In this talk, I will present my research on designing and evaluating language models (LMs) for human-LM interaction. Despite the recent advancements in LMs, most LMs are not optimized for, nor are they evaluated on, real-world usage with human interaction. To address this, I will first describe how we can support human editing needs by enabling any LM to perform text infilling at any position in a document (i.e., “fill in the blanks”). I will then introduce CoAuthor, a platform for capturing human-LM interaction in collaborative writing as rich, replayable, keystroke-level interaction traces. With the platform, I demonstrate how collecting a large interaction dataset and analyzing the traces provide unique insights into LM capabilities regarding language, ideation, and collaboration. Lastly, I will propose a new framework, HALIE (Human-AI Language-based Interaction Evaluation), that defines the components of interactive systems and evaluation metrics for human-LM interaction beyond writing. I will conclude by discussing open challenges and future directions in this field.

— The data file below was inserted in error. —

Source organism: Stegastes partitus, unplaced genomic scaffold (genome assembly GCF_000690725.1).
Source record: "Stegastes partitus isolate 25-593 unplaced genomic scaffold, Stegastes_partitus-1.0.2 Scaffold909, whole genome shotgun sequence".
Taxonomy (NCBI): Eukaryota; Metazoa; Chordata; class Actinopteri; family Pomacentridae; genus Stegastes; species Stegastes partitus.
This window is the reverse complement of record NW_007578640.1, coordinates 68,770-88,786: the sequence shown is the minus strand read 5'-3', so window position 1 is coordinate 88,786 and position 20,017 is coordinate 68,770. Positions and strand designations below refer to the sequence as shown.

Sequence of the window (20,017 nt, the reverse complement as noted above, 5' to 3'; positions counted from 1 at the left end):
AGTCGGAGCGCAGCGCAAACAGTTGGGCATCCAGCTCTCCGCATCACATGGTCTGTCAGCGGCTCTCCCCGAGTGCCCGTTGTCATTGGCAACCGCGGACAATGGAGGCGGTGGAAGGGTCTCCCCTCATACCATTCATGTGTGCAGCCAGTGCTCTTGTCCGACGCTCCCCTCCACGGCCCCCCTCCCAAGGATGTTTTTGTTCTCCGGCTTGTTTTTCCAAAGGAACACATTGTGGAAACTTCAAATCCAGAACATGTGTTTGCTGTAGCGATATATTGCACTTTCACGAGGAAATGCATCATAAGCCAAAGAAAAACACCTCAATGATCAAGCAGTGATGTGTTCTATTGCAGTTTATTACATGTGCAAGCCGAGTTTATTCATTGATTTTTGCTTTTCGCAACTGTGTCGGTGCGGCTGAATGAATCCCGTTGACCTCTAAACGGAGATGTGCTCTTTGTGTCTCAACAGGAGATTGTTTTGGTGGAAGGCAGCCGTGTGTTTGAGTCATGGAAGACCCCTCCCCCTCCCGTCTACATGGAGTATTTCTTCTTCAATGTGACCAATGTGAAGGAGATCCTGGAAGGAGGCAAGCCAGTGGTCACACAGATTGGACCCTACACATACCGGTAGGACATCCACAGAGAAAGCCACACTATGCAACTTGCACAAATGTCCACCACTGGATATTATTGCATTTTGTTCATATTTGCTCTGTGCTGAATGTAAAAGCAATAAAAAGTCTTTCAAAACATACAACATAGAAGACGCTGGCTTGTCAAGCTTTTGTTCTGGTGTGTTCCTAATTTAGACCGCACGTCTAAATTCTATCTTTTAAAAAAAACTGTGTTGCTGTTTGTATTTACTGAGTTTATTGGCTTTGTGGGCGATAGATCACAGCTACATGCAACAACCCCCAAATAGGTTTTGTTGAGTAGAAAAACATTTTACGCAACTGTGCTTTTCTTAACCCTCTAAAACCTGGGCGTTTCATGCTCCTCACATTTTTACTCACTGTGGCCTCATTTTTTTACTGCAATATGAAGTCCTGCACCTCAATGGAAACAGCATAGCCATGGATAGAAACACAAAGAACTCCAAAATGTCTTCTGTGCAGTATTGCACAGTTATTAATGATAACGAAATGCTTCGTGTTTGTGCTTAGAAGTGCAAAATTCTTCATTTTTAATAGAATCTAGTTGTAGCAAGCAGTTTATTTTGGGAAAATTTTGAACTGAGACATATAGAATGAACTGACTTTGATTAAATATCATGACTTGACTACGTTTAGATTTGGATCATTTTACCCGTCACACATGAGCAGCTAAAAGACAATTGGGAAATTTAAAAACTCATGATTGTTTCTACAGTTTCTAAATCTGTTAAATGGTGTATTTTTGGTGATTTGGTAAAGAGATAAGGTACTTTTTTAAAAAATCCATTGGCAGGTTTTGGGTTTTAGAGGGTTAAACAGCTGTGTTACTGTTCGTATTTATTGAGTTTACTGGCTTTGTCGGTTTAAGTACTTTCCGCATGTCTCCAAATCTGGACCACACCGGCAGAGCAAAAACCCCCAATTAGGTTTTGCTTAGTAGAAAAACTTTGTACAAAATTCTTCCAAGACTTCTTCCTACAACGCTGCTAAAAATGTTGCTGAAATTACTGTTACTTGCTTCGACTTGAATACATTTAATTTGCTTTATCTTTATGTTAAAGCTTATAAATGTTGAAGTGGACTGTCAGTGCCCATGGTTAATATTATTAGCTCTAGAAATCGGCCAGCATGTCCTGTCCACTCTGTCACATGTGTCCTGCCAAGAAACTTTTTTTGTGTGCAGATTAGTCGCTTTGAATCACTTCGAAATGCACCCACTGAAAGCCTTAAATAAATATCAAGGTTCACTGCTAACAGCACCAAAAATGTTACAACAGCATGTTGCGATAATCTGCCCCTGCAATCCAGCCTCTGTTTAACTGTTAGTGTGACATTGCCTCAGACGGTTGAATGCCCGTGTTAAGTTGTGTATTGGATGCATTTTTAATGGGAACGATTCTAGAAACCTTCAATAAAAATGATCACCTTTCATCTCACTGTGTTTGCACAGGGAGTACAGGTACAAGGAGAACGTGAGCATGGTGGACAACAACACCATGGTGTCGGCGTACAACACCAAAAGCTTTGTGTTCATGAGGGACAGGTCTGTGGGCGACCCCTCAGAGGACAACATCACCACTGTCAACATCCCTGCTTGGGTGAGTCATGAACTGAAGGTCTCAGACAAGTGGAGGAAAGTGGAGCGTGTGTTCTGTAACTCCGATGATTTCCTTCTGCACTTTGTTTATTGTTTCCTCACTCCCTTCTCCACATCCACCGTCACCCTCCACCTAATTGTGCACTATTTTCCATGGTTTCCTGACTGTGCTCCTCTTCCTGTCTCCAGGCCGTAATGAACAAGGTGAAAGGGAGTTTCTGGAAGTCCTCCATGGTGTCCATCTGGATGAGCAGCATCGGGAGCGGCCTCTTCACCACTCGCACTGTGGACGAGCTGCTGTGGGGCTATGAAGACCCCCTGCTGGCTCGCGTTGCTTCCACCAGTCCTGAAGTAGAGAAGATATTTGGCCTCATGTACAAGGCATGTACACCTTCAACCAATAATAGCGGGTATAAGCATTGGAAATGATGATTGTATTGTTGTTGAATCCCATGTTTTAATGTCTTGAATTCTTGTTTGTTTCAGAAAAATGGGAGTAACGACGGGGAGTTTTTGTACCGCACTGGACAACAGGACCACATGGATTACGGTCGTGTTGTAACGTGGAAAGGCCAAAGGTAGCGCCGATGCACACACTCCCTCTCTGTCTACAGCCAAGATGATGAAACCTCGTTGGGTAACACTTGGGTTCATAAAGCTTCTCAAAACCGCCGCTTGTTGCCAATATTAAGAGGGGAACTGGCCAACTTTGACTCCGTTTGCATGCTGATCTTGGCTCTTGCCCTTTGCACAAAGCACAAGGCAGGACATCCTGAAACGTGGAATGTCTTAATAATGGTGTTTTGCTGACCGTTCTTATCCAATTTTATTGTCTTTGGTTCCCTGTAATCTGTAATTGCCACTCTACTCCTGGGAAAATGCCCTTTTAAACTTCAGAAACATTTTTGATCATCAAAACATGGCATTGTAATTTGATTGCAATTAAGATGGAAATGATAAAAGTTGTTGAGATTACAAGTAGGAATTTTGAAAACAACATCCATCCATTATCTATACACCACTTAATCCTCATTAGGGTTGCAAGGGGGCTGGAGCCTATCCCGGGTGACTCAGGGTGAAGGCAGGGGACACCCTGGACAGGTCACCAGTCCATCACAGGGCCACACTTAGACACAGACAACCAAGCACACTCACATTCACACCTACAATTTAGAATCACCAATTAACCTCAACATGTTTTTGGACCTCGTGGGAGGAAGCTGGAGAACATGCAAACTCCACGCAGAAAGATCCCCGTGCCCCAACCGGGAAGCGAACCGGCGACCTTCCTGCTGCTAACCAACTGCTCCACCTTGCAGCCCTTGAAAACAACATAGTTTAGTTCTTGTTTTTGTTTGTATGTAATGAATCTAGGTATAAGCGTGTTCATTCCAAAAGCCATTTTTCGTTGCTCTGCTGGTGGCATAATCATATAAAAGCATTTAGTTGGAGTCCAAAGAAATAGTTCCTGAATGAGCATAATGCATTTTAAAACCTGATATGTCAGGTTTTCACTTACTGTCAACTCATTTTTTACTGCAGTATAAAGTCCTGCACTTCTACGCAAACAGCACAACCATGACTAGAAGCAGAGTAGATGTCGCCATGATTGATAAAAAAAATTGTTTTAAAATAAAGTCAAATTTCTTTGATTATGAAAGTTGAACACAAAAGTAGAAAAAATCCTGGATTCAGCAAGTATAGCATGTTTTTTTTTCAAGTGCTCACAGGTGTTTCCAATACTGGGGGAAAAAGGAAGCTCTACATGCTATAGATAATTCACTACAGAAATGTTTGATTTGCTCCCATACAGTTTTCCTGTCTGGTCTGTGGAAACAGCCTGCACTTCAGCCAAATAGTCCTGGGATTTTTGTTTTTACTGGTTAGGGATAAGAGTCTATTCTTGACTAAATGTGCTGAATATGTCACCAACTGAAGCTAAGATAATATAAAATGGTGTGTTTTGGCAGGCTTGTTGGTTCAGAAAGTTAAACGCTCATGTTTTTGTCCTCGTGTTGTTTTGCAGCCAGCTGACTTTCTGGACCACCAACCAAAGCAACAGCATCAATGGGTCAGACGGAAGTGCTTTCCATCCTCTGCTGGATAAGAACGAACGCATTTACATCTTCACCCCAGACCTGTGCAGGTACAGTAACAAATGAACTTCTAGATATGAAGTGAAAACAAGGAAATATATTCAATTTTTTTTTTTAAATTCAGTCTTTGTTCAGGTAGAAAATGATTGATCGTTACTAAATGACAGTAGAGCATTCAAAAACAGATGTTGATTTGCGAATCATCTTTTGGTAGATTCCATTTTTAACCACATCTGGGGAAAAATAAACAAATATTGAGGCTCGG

Mina Lee is a final-year Ph.D. candidate at Stanford University, advised by Professor Percy Liang. Her research goal is to leverage language models to enhance our productivity and creativity and understand how these models change the way we write. She has built various writing assistants, including an autocomplete system, a contextual thesaurus system, and a creative story writing system, as well as evaluated language models based on their ability to interact with humans and augment human capabilities. She was named one of MIT Technology Review’s Korean Innovators under 35 in 2022, and her work has been published in top-tier venues in natural language processing (e.g., ACL and NAACL), machine learning (e.g., NeurIPS), and human-computer interaction (e.g., CHI). Her recent work on human-AI collaborative writing received an Honorable Mention Award at CHI 2022 and was featured in various media outlets including The Economist.